Lenovo Implements ‘World’s Largest’ Intel-based Supercomputer

Does size matter? University in Barcelona gains 11.1 petaFLOP supercomputer, as Intel touts its HPC credentials

Chinese PC maker Lenovo has implemented what it is calling ‘the world’s largest next-generation Intel based supercomputer.’

The 11.1 petaFLOP supercomputer dubbed ‘MareNostrum 4’ , will be located at the Chapel Torre Girona at the Polytechnic University of Catalonia, in Barcelona.

It is certainly not the most powerful supercomputer in the world (it is ranked 13th in the top 500 supercomputer list), but it will allow scientists to conduct research into the human genome, as well as biomechanics and weather forecasting.


Spanish Supercomputer

Lenovo said that the MareNostrum 4 is powered by more than 3,400 nodes of Lenovo’s next-generation servers.

These servers contain Intel Xeon processors, and the system is apparently interconnected with more than 60 kilometres (37 miles) of Intel Omni-Path Technology 100 Gb/s network cabling.

Lenovo said this latest supercomputer is the third HPC solution that it has installed at the Partnership for Advanced Computing in Europe (PRACE). This, claimed Lenovo, solidifies its position as the fastest growing supercomputer company in Europe.

“The fast delivery, installation and optimization of the MareNostrum 4 system at BSC, showcases Lenovo’s end-to-end, high-performance computing strength,” said Kirk Skaugen, President of Lenovo Data Center Group.

“Building on our 25 years of history in x86 server computing and our number one position in x86 server customer satisfaction and reliability, our goal at Lenovo is to be the largest supercomputing company on earth helping solve humanities biggest challenges through the rapid advancement of technology and innovation,” Skaugen added.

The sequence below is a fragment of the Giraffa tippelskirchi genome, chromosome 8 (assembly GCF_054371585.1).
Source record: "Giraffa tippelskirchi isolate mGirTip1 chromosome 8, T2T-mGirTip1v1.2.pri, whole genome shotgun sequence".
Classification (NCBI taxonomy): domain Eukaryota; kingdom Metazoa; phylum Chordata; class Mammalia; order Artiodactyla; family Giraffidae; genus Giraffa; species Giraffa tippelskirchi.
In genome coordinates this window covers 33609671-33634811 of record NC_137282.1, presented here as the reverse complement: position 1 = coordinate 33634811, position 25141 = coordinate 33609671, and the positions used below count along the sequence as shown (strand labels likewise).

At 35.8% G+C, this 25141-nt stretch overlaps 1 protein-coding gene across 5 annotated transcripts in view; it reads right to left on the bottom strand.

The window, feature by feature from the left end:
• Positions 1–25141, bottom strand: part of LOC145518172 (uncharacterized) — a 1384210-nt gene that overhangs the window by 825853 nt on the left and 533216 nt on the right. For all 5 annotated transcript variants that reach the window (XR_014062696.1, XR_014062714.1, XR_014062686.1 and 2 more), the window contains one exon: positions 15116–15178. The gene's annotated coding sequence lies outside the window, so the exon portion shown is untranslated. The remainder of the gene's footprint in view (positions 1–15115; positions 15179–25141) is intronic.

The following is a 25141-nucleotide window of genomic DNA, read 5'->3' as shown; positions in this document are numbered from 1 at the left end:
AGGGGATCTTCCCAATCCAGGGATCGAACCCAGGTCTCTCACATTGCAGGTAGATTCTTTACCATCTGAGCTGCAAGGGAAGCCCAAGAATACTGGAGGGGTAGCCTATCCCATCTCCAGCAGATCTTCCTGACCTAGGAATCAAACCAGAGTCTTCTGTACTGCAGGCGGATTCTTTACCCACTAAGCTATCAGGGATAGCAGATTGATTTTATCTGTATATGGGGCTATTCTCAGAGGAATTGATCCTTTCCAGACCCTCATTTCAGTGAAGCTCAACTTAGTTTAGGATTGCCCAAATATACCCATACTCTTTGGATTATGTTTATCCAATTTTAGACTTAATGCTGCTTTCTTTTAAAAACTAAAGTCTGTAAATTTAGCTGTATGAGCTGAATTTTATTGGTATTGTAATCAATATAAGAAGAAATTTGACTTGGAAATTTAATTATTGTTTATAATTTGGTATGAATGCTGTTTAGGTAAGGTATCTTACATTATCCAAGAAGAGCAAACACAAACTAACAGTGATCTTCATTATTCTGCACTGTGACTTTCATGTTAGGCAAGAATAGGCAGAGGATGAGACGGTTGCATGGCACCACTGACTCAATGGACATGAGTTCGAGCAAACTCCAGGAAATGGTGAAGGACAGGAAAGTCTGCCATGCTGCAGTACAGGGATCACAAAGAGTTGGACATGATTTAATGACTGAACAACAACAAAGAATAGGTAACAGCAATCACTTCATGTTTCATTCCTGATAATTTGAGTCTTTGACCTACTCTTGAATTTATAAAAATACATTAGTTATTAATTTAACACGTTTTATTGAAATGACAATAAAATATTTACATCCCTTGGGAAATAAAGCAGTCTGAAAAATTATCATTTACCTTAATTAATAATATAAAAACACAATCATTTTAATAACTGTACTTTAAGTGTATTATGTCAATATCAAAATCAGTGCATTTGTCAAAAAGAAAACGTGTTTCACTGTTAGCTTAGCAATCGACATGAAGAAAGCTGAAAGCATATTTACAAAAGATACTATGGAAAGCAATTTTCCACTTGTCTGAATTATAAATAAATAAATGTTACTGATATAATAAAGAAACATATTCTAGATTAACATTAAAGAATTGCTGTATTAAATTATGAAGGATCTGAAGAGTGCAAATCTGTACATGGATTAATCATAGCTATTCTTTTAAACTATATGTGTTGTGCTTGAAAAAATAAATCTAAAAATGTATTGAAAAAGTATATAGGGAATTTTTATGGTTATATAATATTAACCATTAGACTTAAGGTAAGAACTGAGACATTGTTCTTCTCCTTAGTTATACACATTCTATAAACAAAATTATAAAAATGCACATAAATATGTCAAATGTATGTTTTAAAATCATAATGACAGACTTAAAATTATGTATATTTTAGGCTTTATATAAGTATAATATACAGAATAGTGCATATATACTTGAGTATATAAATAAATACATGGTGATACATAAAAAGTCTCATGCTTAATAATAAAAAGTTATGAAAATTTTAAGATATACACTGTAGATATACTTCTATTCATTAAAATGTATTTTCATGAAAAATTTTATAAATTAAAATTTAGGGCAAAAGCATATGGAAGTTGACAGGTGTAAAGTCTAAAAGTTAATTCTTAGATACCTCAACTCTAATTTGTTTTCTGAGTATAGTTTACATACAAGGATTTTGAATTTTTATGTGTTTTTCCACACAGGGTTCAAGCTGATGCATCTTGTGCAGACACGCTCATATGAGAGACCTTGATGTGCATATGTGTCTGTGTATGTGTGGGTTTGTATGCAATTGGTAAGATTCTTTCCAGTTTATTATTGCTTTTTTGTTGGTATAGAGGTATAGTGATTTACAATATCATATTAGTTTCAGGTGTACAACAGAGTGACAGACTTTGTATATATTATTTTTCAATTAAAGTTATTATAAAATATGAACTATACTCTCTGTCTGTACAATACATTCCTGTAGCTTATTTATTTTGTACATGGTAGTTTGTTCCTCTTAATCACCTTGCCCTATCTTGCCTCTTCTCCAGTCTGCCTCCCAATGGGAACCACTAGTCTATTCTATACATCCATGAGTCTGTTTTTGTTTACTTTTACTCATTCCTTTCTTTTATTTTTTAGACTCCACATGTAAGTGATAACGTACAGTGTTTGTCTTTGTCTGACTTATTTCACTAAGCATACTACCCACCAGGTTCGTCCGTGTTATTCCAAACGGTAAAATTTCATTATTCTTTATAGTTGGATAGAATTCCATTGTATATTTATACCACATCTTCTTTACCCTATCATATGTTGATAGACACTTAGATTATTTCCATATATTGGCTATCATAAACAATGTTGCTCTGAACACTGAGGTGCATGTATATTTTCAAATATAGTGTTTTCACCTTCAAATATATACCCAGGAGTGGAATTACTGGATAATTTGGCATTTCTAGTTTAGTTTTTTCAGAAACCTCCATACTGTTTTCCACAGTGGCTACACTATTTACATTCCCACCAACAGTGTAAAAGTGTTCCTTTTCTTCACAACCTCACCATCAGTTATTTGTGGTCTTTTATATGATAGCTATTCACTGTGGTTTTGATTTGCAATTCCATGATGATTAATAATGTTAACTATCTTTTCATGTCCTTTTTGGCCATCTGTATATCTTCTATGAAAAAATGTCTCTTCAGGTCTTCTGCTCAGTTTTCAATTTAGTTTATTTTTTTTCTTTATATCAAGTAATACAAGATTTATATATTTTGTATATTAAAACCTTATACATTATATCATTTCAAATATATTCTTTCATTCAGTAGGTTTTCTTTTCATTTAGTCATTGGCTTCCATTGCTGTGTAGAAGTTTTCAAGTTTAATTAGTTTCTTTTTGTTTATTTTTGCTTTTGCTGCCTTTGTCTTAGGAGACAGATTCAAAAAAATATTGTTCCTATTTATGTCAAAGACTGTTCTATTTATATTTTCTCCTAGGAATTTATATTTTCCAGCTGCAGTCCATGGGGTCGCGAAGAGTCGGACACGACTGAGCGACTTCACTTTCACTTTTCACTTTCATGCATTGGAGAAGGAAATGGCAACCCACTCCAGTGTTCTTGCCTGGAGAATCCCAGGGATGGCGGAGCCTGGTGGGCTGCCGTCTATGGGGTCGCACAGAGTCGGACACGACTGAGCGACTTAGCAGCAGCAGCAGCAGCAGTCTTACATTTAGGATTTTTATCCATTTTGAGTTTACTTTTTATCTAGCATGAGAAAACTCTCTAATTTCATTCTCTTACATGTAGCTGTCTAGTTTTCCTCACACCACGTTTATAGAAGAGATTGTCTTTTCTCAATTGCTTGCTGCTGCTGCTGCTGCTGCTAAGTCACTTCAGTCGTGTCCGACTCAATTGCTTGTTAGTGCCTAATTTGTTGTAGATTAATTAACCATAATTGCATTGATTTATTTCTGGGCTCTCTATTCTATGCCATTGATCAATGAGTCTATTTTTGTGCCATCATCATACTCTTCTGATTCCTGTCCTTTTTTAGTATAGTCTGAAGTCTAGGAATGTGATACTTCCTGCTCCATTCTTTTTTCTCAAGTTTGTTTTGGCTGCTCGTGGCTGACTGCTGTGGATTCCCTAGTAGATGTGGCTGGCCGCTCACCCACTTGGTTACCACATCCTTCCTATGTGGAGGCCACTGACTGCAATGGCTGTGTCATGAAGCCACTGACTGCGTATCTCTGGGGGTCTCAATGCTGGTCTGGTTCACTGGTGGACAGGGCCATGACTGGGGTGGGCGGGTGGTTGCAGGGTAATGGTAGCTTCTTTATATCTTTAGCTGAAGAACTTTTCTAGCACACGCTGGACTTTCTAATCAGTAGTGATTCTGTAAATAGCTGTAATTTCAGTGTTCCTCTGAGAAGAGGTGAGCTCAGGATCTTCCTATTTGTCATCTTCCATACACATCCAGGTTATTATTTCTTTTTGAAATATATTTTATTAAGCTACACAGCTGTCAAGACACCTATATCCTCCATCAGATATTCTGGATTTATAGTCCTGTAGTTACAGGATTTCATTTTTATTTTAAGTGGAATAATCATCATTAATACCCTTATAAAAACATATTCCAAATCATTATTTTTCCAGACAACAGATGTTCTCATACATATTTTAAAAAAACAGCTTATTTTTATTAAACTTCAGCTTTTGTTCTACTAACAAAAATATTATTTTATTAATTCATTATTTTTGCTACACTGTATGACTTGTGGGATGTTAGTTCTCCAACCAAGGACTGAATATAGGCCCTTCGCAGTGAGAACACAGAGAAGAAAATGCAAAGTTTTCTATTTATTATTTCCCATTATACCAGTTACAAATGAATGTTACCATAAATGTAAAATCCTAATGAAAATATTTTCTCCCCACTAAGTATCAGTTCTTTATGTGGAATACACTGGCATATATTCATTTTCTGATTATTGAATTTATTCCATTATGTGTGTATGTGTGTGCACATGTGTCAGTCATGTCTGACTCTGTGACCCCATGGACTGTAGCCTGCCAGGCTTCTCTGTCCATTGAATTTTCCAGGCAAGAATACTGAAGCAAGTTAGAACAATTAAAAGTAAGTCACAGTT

Indeed, Lenovo backed up this claim after it revealed that it has 92 entries in the TOP500 supercomputer list.

China Lead?

Lenovo of course is a Chinese firm, and it is China that currently claims to be the fastest growing region for supercomputing in the world.

China for example currently has the world’s fast supercomputer with its Tianhe-2, which delivers 33.86 petaflops.

That said, the United States is hitting back.

Last week the US government handed $258m over to a number of US tech firms to develop an exascale supercomputer.

America’s fastest supercomputer, the Cray Titan at the Oak Ridge National Laboratory, is thought to be only capable of 15 petaflops, and is ranked in third position behind two systems in China.

The US however has five of the 10 fastest computers in the world, and it does retain a global leadership in the actual application of high performance computing to national security, industry, and science.

HPC At Intel

Intel meanwhile used the 2017 International Supercomputing Conference to tout its high-performance computing and AI capabilities.

The chip maker said that its upcoming Intel Xeon Scalable processors will offer “significant per-core performance enhancements and other advancements”.

And when these chips are integrated with the Intel Advanced Vector Extensions 512, the HPC platform will be able to generate 2X FLOPs/clock-cycle peak improvements.

“Intel AVX-512 combined with improvements in cores, cache and memory, delivers up to 2.27x more performance than today’s Intel Xeon processor E5 v4 (formerly codenamed Broadwell), and up to 8.2x more double precision GFLOPS/second when compared to a 4-year old Intel Xeon processor E5 family in the installed base,” said the firm.

The company also said it has made significant advancements in the Top500 list of supercomputers with 110 new systems including three systems based on the upcoming Intel Xeon Scalable processors.

Quiz: Think you know all about supercomputers?